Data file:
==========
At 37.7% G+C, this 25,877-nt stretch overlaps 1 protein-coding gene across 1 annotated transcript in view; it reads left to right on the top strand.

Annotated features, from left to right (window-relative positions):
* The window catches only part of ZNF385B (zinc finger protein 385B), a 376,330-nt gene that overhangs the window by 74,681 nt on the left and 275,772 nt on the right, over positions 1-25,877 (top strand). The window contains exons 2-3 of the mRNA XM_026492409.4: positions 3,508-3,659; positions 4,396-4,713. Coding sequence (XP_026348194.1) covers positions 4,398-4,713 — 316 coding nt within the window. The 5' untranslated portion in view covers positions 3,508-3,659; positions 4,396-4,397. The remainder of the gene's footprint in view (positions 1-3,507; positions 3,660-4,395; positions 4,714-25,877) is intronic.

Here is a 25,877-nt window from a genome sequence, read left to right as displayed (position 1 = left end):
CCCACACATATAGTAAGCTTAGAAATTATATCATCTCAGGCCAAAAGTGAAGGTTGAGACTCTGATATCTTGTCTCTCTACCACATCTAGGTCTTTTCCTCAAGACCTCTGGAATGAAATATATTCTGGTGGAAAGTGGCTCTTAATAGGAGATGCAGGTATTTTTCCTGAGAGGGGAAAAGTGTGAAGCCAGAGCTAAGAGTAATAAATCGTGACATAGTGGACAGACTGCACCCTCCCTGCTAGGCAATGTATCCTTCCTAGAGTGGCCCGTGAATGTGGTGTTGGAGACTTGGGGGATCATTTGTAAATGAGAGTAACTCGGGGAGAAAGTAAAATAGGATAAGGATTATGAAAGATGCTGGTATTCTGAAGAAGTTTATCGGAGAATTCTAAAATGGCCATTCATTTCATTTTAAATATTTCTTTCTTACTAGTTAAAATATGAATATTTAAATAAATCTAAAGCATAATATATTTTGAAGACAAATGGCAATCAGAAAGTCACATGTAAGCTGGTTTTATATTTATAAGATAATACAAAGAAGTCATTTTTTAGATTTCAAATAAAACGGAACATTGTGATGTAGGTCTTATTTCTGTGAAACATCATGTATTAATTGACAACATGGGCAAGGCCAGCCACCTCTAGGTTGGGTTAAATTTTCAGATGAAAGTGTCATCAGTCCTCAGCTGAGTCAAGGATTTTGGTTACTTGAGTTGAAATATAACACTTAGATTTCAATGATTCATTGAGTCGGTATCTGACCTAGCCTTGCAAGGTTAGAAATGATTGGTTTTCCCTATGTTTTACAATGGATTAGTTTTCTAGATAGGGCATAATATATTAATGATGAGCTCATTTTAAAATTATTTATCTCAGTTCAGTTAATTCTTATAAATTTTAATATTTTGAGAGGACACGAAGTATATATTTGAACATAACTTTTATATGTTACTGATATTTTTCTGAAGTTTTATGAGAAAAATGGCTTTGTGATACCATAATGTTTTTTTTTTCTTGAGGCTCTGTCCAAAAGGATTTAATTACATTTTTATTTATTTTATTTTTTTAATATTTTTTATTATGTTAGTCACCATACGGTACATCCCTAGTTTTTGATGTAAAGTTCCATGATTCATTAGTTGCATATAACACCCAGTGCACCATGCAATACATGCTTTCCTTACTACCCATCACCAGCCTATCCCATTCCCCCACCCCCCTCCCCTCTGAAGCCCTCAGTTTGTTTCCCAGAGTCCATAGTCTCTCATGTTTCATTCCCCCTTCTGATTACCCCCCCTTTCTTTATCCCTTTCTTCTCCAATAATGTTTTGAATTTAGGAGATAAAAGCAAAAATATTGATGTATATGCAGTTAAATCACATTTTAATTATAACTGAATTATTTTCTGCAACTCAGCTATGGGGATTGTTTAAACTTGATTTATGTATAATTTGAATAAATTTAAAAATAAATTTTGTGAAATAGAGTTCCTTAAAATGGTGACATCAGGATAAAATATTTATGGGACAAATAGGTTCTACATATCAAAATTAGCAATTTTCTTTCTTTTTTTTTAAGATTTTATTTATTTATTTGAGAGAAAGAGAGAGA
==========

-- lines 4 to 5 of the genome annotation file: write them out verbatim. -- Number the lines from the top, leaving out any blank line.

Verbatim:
Here is a 25,877-nt window from a genome sequence, read left to right as displayed (position 1 = left end):
CCCACACATATAGTAAGCTTAGAAATTATATCATCTCAGGCCAAAAGTGAAGGTTGAGACTCTGATATCTTGTCTCTCTACCACATCTAGGTCTTTTCCTCAAGACCTCTGGAATGAAATATATTCTGGTGGAAAGTGGCTCTTAATAGGAGATGCAGGTATTTTTCCTGAGAGGGGAAAAGTGTGAAGCCAGAGCTAAGAGTAATAAATCGTGACATAGTGGACAGACTGCACCCTCCCTGCTAGGCAATGTATCCTTCCTAGAGTGGCCCGTGAATGTGGTGTTGGAGACTTGGGGGATCATTTGTAAATGAGAGTAACTCGGGGAGAAAGTAAAATAGGATAAGGATTATGAAAGATGCTGGTATTCTGAAGAAGTTTATCGGAGAATTCTAAAATGGCCATTCATTTCATTTTAAATATTTCTTTCTTACTAGTTAAAATATGAATATTTAAATAAATCTAAAGCATAATATATTTTGAAGACAAATGGCAATCAGAAAGTCACATGTAAGCTGGTTTTATATTTATAAGATAATACAAAGAAGTCATTTTTTAGATTTCAAATAAAACGGAACATTGTGATGTAGGTCTTATTTCTGTGAAACATCATGTATTAATTGACAACATGGGCAAGGCCAGCCACCTCTAGGTTGGGTTAAATTTTCAGATGAAAGTGTCATCAGTCCTCAGCTGAGTCAAGGATTTTGGTTACTTGAGTTGAAATATAACACTTAGATTTCAATGATTCATTGAGTCGGTATCTGACCTAGCCTTGCAAGGTTAGAAATGATTGGTTTTCCCTATGTTTTACAATGGATTAGTTTTCTAGATAGGGCATAATATATTAATGATGAGCTCATTTTAAAATTATTTATCTCAGTTCAGTTAATTCTTATAAATTTTAATATTTTGAGAGGACACGAAGTATATATTTGAACATAACTTTTATATGTTACTGATATTTTTCTGAAGTTTTATGAGAAAAATGGCTTTGTGATACCATAATGTTTTTTTTTTCTTGAGGCTCTGTCCAAAAGGATTTAATTACATTTTTATTTATTTTATTTTTTTAATATTTTTTATTATGTTAGTCACCATACGGTACATCCCTAGTTTTTGATGTAAAGTTCCATGATTCATTAGTTGCATATAACACCCAGTGCACCATGCAATACATGCTTTCCTTACTACCCATCACCAGCCTATCCCATTCCCCCACCCCCCTCCCCTCTGAAGCCCTCAGTTTGTTTCCCAGAGTCCATAGTCTCTCATGTTTCATTCCCCCTTCTGATTACCCCCCCTTTCTTTATCCCTTTCTTCTCCAATAATGTTTTGAATTTAGGAGATAAAAGCAAAAATATTGATGTATATGCAGTTAAATCACATTTTAATTATAACTGAATTATTTTCTGCAACTCAGCTATGGGGATTGTTTAAACTTGATTTATGTATAATTTGAATAAATTTAAAAATAAATTTTGTGAAATAGAGTTCCTTAAAATGGTGACATCAGGATAAAATATTTATGGGACAAATAGGTTCTACATATCAAAATTAGCAATTTTCTTTCTTTTTTTTTAAGATTTTATTTATTTATTTGAGAGAAAGAGAGAGA